Five reasons why ‘Barry’ is the best show on TV right now

Any sympathy you may have felt for Barry (Bill Hader) is slowly siphoned away in the first two seasons. And Season 3 promises to fully flesh out Barry as a very bad person.

It’s been almost three years since HBO’s “Barry” released new episodes — the COVID-19 pandemic halted production just before work began on its third season. But fans who fell in love with its first two seasons knew it would be well worth the wait.

In only 16 episodes over two years, “Barry” showrunner and star Bill Hader, along with writing/producing partner Alec Berg, crafted a compelling, unpredictable story that grew more thrilling with every twist and turn. Because of that, it is no exaggeration to say that “Barry” — whose new season premieres April 24 on Crave — is the best show on TV right now.

Why does “Barry” deserve that accolade? Five reasons:

1. Sure, it’s an anti-hero story, but you won’t be rooting for Barry. Hader gives viewers great insight into his character through seasons 1 and 2, but the series’ main plot line doesn’t endear him to the audience thus far. Indeed, as a hit man for hire with a violent temper, Barry has done terrible things to wonderful people. He rationalizes every awful decision but, in the grand scheme of things, he’s a murderer who can’t stop murdering. Any sympathy you may have felt for him is slowly siphoned away in the first two seasons. And Season 3 promises to fully flesh out Barry as a very bad person. This isn’t your typical character arc.

2. Impeccable cast. “Barry” has been cast so perfectly, you can’t imagine any other actor in any of its roles. Besides Hader as Barry, cast members Henry Winkler (as flakey Hollywood acting coach Gene Cousineau), Vancouver’s Sarah Goldberg (as aspiring actor and Barry’s love interest Sally Reed), Anthony Carrigan (as Chechen mafia boss NoHo Hank) and character actor supreme Stephen Root (as Barry’s partner-in-crime/devil-on-his-shoulder Monroe Fuches) all enjoy juicy, unforgettable moments in the spotlight. In delightfully depraved NoHo Hank, Carrigan in particular has created one of TV’s all-time most memorable characters. And Winkler has shown he’ll be remembered for more than “The Fonz” on “Happy Days.” Any cast member’s performance in “Barry” will be prominent on their resumés forever.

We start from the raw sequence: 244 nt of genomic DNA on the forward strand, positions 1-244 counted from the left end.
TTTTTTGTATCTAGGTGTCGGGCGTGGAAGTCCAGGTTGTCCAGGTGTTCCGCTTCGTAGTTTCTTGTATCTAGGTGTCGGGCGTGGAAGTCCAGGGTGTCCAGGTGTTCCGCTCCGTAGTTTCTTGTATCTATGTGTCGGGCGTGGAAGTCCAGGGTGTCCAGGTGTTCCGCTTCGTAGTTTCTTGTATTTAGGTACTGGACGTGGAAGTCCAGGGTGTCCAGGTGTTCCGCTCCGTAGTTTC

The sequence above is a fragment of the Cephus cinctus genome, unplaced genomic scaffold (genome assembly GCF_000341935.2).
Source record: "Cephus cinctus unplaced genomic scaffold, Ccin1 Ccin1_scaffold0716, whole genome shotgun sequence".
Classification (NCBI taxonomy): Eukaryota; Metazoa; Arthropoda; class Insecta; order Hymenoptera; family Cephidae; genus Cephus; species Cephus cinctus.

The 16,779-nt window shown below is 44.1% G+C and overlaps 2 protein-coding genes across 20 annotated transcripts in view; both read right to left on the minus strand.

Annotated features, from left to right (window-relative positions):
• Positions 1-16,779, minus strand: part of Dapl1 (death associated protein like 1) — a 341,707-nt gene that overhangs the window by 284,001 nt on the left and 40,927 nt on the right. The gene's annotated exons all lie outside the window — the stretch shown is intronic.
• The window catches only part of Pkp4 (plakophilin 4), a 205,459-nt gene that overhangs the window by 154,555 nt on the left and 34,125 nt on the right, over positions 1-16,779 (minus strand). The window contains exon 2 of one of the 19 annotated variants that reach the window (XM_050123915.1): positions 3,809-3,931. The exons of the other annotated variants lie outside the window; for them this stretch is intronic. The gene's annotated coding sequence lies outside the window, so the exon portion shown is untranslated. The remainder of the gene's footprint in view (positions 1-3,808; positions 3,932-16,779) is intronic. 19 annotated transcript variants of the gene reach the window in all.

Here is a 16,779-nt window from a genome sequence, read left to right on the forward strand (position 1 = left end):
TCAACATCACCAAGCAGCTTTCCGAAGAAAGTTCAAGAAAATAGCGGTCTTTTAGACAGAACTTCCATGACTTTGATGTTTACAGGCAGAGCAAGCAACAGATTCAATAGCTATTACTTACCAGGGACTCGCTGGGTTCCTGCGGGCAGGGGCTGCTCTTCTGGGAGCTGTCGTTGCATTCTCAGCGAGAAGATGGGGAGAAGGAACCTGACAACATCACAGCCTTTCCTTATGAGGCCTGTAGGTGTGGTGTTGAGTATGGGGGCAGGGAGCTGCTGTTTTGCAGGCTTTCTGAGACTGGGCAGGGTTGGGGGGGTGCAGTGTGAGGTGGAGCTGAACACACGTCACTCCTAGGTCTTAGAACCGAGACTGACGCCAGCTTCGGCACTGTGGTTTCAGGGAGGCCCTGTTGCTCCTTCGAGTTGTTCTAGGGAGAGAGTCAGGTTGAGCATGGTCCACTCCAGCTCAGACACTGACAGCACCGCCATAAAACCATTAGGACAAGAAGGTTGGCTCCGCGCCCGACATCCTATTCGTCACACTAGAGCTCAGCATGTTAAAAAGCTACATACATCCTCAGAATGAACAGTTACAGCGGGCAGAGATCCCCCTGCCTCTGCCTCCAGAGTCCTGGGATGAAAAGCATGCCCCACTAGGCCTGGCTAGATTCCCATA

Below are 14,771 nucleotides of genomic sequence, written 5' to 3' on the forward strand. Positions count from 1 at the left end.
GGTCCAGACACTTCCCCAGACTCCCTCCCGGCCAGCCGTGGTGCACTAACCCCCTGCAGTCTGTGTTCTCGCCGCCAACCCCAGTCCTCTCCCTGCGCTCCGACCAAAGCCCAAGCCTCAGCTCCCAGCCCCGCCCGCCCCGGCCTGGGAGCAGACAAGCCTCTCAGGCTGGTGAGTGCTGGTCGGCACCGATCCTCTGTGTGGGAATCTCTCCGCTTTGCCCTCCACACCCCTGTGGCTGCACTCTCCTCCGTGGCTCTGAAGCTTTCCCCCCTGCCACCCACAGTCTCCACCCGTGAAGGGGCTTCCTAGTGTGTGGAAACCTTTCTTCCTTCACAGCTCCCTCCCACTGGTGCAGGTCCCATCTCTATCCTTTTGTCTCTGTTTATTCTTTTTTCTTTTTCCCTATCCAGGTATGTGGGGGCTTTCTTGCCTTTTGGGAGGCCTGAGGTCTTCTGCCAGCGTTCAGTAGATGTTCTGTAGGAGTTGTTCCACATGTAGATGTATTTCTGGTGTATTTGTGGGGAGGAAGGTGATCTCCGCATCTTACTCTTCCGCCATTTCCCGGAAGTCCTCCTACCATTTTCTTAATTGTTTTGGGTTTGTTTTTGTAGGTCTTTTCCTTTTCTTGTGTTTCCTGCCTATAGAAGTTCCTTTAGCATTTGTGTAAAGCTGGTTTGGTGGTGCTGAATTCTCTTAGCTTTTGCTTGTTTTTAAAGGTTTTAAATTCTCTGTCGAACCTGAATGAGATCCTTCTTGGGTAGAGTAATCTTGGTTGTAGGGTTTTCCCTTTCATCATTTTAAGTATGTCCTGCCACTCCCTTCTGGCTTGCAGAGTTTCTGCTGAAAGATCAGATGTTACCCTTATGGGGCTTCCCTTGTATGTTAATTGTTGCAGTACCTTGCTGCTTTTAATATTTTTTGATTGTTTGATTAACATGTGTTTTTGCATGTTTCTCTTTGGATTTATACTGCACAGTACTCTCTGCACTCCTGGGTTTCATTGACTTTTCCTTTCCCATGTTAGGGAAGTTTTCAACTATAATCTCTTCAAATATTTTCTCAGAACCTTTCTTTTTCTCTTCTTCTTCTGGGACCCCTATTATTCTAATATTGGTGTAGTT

3. Hader is as superb a storyteller/showrunner as he is an actor. “Barry” has been a labour of love for Hader since HBO green-lit the first season in 2016. Hader is meticulous in overseeing production and it shows. There are no wasted scenes, no ego strokes, no bloated monologues, no throwaway components a viewer would fast-forward through. All of “Barry’s” plot developments are organic and crucial to the big picture. Nothing feels forced or fake, and that’s a huge credit to Hader. “Barry” gives him comedic moments for people accustomed to seeing him as a hilarious star of NBC’s “Saturday Night Live,” as well as dramatic stretches that underscore his impressive range. But it’s in overseeing the project where Hader really shines. He’s a bona fide auteur, able to skilfully shift from cast member to producer/director with ease.

4. “Barry” is a multi-layered, multi-genre production and there’s nothing else quite like it. You’d be right to call “Barry” a drama. You’d also be right to call it a black comedy. It’s an action production, as well as an evolving tragedy. In total, it is far more than any one genre and much more than the sum of its parts. Hader has inserted elements from across the dramatic spectrum, creating a rich experience that keeps the viewer guessing where the next scene and episode are headed. At some points, you’ll be laughing. At others, you’ll be crying. It’s an amazingly original roller-coaster ride you won’t want to quit.

5. There’s so much more to come after this season. The eight-episode run of Season 3 will last through June 12, but there are reports Hader and Berg have already written a fourth season. HBO has yet to officially renew “Barry” for that fourth year, but it’s difficult to see them cancelling the series — with its 30 Primetime Emmy nominations, two Emmys for Hader as Outstanding Lead Actor in a Comedy Series and an Emmy for Winkler as Outstanding Supporting Actor. That means Season 3 is going to continue to lead viewers down a road that isn’t quite complete. And that’s terrific, as it means another year or so to speculate on “Barry’s” ultimate ending, and lots of time to revel in its first 24 episodes.

Adam Proteau is a Guelph-based freelancer who writes about entertainment and sports.


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